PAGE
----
With another chaotic week for the cabinet unravelling, this should have been like taking candy from a baby for Jeremy Corbyn – but once again he flattered to deceive.
Don’t get me wrong, he has certainly had worse outings at the dispatch box. In fact he didn’t do at all badly. But against stronger opposition Theresa May would get a hiding each and every week.
That said, this was a strong start: ‘I’m sorry to see the foreign secretary is not here with us today …’ Cries of ‘where’s Boris?’ rang out across the Labour benches.
Corbyn then went on to outline how Johnson takes a very different view to business than the business secretary – ‘using an Anglo Saxon phrase to make his point’ – before asking: ‘What is the prime minister’s view?’
May’s response came straight from the file marked ‘what to say if Labour start talking about business’: ‘This party and this government has always been a party that has backed business and will continue to back business. And we back business because it is business that creates millions of jobs … that creates billions in tax we can spend on our public services … businesses that are the backbone of our prosperity. He has a decision to make – he can either back business or want to overthrow capitalism he can’t do both.’
Nice pay off.
And the Labour leader hit back with a nice jibe as well: ‘I take the prime minister’s response as a thumbs down to the foreign secretary.’
He added: ‘Airbus supports 110,000 jobs in the UK’s supply chain. The company says no deal would force Airbus to reconsider its footprint in the country. Can the PM reassure thousands of workers and take the phony threat of no deal off the negotiating table?’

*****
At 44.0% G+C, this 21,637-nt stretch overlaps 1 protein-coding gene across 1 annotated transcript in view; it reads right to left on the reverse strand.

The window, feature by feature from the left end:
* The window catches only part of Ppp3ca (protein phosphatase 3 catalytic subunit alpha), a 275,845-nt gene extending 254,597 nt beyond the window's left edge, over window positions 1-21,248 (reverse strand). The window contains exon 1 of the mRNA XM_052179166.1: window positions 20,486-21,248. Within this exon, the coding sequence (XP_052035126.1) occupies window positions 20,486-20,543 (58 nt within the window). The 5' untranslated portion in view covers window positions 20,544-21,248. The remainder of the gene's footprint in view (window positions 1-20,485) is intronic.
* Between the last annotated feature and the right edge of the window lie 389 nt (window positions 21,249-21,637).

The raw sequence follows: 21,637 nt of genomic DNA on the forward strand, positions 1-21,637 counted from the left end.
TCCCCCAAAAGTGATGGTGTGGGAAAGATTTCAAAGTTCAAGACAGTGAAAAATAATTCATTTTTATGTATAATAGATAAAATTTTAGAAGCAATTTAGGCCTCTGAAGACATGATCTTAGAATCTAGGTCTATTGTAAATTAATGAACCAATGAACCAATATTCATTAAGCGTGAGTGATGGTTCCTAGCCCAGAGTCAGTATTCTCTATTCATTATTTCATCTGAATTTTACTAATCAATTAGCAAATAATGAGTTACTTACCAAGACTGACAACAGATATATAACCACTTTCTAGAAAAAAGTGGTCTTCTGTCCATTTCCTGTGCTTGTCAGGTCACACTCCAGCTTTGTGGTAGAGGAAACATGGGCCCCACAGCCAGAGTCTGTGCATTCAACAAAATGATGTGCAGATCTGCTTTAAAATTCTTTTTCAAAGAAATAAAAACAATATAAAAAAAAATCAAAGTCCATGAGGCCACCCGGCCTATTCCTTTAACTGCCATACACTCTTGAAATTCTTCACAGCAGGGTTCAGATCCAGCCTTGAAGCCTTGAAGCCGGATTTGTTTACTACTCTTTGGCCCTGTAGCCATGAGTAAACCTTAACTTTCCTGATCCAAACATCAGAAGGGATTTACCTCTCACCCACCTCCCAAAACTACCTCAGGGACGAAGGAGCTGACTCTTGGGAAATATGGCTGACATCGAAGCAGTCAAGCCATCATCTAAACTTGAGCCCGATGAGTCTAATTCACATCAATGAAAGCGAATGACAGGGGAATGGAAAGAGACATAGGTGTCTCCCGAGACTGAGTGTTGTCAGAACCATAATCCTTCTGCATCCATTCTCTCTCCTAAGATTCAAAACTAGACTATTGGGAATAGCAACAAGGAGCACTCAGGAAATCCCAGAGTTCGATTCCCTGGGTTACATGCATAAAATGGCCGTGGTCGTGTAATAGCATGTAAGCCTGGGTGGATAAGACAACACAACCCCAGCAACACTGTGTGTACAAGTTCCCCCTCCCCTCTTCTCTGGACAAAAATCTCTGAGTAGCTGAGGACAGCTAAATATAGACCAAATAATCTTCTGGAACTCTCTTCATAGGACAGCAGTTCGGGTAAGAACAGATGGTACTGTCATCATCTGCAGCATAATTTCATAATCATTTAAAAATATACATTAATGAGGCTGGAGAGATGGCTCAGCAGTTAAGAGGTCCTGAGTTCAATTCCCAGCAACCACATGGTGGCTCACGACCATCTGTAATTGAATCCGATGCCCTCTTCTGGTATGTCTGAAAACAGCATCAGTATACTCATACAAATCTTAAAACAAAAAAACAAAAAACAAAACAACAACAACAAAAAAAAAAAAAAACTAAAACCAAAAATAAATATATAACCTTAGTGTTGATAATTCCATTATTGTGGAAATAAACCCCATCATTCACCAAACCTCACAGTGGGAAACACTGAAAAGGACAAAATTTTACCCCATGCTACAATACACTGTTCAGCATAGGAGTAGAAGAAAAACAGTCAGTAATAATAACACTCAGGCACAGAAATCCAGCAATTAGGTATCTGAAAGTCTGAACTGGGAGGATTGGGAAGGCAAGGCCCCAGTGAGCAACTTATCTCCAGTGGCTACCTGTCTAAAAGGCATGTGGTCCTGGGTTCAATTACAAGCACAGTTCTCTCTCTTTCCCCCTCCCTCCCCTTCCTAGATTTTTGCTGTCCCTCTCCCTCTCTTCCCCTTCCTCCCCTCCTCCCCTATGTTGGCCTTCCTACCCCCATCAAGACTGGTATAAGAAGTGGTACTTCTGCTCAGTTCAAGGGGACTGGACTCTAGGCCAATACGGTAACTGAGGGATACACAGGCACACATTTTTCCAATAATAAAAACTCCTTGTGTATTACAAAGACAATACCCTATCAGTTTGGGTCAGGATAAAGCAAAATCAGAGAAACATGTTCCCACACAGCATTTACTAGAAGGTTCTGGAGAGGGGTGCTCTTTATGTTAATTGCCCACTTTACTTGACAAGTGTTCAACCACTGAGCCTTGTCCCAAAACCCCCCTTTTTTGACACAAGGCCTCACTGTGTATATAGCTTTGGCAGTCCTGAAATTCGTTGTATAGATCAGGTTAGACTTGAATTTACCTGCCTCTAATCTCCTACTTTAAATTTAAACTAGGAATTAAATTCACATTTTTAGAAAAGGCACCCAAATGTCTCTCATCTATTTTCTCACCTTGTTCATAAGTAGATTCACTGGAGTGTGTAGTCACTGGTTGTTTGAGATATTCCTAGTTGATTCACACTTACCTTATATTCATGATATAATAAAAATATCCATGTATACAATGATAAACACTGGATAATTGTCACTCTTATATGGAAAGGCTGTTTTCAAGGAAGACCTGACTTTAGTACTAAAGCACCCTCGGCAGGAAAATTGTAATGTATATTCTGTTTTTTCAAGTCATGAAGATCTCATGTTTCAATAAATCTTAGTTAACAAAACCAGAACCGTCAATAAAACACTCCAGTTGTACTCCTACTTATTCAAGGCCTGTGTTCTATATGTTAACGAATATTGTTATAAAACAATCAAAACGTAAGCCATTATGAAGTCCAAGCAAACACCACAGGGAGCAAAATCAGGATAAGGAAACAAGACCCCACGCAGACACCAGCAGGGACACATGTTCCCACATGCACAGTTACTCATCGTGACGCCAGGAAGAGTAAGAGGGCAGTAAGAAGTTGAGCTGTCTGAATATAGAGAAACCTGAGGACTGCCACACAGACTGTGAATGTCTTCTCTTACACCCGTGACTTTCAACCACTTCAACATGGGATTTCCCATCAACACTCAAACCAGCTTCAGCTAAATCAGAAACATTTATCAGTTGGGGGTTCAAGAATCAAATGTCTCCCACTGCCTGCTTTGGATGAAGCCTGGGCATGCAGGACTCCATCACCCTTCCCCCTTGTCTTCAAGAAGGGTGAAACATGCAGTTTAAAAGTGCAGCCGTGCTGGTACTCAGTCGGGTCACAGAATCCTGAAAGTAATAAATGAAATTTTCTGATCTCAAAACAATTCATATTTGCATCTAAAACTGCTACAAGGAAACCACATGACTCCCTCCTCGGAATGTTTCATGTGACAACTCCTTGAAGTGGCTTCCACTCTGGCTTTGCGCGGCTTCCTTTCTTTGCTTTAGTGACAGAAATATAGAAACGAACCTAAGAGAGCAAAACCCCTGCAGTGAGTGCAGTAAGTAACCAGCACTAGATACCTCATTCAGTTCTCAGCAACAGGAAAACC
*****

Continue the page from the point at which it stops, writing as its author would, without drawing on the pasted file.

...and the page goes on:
May responded: ‘If he is so concerned about our aerospace and aviation industry why did he not back the expansion of Heathrow?’ Touche.
Corbyn: ‘The foreign secretary didn’t back it either …’ Good work – double touche.
The pair then veered off into a back and forth about the customs union before Corbyn accused Jacob Rees-Mogg of moving his hedge fund into the eurozone because of his own financial concerns about Brexit. The minister for the 18th century firmly shook his head.
The PM said: ‘We are putting jobs at the heart of what we do in Brexit … The right honourable gentleman throughout his career has been rather a Brexiteer himself … why is it then that he and the Labour party are trying to frustrate Brexit in this House?’ A good point by the prime minister – Corbyn has been forced to take Brexit to PMQs of late but his previous euroscepticism leaves him weak.
Corbyn continued: ‘She rules out a customs union, the leader of the house rules out the PM’s preferred option and reality rules out a maximum facilitation model. That only rules out a no deal option … The prime minister continues to promote the fallacy that no deal is better than a bad deal but isn’t the truth that real jobs risk to jobs in our country is a PM that is having to negotiate around the clock with her cabinet to stop it falling apart rather than negotiating to defend jobs of workers ion this country.’
That gained this very limp response from May: ‘I will tell the right honourable gentleman what i and this government are delivering … [insert one of her lists outlining how great the Tories are here … yawn].’
Corbyn and Labour should be making mincemeat of this tired, warring government. This week he scrambled a messy, narrow victory.
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